Central to Zelda Fichandler’s mission and the relationship of Arena Stage with the community was the low ticket price, and its nonprofit status allowed Arena Stage to receive federal, foundation, and corporate funding. Among the early donors were the Ford Foundation, the Rockefeller Foundation, the Twentieth Century Fund, the National Endowment for the Arts, the Mayer Foundation, the Ford Motor Company, and the Mellon Foundation.

At this point, Arena Stage was stable and could expand. Designed by Chicago architect Harry Weese, the expansion had 800 seats and was completed in 1961 as the first theater-in-the-round prepared for the existing resident acting company. It opened with the American premiere of Bertolt Brecht’s The Caucasian Chalk Circle, directed by Alan Schneider. Zelda Fichandler said, “I prefer the Arena. I think I can do anything in there and it invites a more expressionistic, a more poetic discovery of the play,”Fichandler, personal narrative. but despite her preference, in 1971 they extended the theater and added a second performance space, a thrust stage, the Kreeger Theater, designed by Harry Weese as well. It was a 514-seat fan-shaped auditorium, named in honor of Washington philanthropist David Lloyd Kreeger, who donated $250,000 to build it. It opened with the American premiere of Peter Barnes’s The Ruling Class, directed by David William.

Cultural Diplomacy

Two years later, in 1973, the State Department selected Arena Stage to be the first American theater to tour the Soviet Union. The company presented Thornton Wilder’s Our Town, directed by Alan Schneider, as well as Jerome Lawrence and Robert E. Lee’s Inherit the Wind, directed by Zelda Fichandler. Zelda was particularly sensitive to contemporary political and social issues and had an affinity for Russian, which shaped the trajectory of the mission of Arena Stage. Fascinated with the human psyche and creativity under repression, she collaborated with numerous Eastern European artists. In 1987, Russian director Yuri Lyubimov, exiled from the Soviet Union, made his American directorial debut with his adaptation of Dostoyevsky’s Crime and Punishment, which received great critical attention and popularity among the audience. The collaboration with Romanian Liviu Ciulei marked a moment of rich emulation and dynamic exchange of creativity and methodology on both sides. Arena Stage was the first American resident company to tour in Eastern Europe, a bold move in a period when contact with the West was prohibited behind the Iron Curtain and where artistic production was victim to censorship. Zelda included in the theater’s repertoire plays from the Soviet Union, Romania, Poland, Hungary, Austria, East and West Germany, France, Switzerland, England, Canada, and Australia. This cultural diversity was appreciated by the cosmopolitan audience of Washington, DC.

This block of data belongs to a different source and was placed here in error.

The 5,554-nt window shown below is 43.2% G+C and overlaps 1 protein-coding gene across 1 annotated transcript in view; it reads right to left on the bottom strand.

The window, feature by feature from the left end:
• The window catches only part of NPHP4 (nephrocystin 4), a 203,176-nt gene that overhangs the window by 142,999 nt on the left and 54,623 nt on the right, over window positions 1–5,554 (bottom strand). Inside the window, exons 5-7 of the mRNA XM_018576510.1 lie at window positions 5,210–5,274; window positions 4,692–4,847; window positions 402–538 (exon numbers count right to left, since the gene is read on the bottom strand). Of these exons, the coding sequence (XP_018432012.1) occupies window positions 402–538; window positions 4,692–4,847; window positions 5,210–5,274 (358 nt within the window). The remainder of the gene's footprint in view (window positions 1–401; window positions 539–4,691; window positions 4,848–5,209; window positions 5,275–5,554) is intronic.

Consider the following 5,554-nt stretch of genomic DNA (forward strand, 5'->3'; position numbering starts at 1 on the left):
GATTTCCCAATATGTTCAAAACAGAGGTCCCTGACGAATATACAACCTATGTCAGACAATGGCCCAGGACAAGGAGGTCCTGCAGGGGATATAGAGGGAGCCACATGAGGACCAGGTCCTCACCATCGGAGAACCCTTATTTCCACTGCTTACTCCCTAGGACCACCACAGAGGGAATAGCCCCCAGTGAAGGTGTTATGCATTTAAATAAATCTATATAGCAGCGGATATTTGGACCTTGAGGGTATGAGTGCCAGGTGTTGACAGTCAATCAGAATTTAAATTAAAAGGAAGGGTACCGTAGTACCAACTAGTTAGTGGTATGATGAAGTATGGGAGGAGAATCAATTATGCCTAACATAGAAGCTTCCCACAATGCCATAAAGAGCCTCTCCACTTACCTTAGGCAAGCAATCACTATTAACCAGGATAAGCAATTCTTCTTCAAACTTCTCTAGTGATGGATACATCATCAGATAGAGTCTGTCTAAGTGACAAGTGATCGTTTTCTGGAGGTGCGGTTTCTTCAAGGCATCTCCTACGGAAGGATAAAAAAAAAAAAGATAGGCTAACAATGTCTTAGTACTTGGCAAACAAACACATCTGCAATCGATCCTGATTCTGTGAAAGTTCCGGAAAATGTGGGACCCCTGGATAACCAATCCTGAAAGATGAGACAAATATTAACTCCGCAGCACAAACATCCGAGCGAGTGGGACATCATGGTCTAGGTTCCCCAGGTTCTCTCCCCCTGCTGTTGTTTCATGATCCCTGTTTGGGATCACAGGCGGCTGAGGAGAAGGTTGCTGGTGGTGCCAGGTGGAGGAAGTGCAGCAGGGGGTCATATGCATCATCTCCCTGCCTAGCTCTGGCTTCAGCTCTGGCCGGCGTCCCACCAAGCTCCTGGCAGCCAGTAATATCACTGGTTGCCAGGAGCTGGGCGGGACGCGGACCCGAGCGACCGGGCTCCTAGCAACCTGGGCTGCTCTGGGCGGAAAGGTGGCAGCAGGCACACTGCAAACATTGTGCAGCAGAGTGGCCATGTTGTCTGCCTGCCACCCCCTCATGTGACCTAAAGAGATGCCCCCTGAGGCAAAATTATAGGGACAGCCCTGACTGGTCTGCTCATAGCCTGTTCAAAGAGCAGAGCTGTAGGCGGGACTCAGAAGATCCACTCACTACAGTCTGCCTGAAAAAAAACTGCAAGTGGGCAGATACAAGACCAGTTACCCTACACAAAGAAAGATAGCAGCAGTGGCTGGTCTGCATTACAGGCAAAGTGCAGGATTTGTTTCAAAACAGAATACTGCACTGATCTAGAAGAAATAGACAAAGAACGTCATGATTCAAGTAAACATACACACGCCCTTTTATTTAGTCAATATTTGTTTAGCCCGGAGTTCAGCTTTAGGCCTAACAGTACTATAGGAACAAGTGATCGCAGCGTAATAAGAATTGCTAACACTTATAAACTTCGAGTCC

Leadership in Diversity

At this point, Arena Stage became the first in many areas. In 1980, Arena Stage was the first American theater company invited to attend the international Hong Kong Arts Festival, where they presented Arthur Miller’s After the Fall, directed by Zelda Fichandler, and George S. Kaufman and Moss Hart’s You Can’t Take it with You, directed by Douglas C. Wager.

In 1981, with the Washington Ear, Arena Stage developed Audio Description, which made it the first theater to create audio-described performances for visually impaired members of the audience.

It was the first regional theater to have a production go on Broadway, with The Great White Hope in 1968. It was the first theater outside New York to win a Tony Award for artistic excellence (1976). It was also the first theater with an integrated acting company. Given Zelda Fichandler’s awareness of politics, Arena Stage was also the first racially integrated theater in Washington. After the success of The Great White Hope, Arena Stage received a grant of $250,000 from the Ford Foundation to integrate actors of color into the company. Arena Stage had 15 black actors, but Zelda’s aim was to have diversity at the core of the entire institution: “The effort was to make the institution part of the natural life of the city, which was 63 percent African American. And so the effort continued under Doug Wager, and now under Molly Smith, and it seems that's how it always was. Theatre must be of its times, of its audiences and their concerns as well as, of course, of pressing interest to its artists.”Fichandler, personal narrative.

In 1991, before Zelda left her position as producing director at Arena Stage to become artistic director of the Acting Company in New York City and chair of the graduate acting program at New York University’s Tisch School of the Arts, her company raised about $4 million for a cultural diversity grant, which later became the Allen Lee Hughes Fellowship Program, still ongoing in 2019.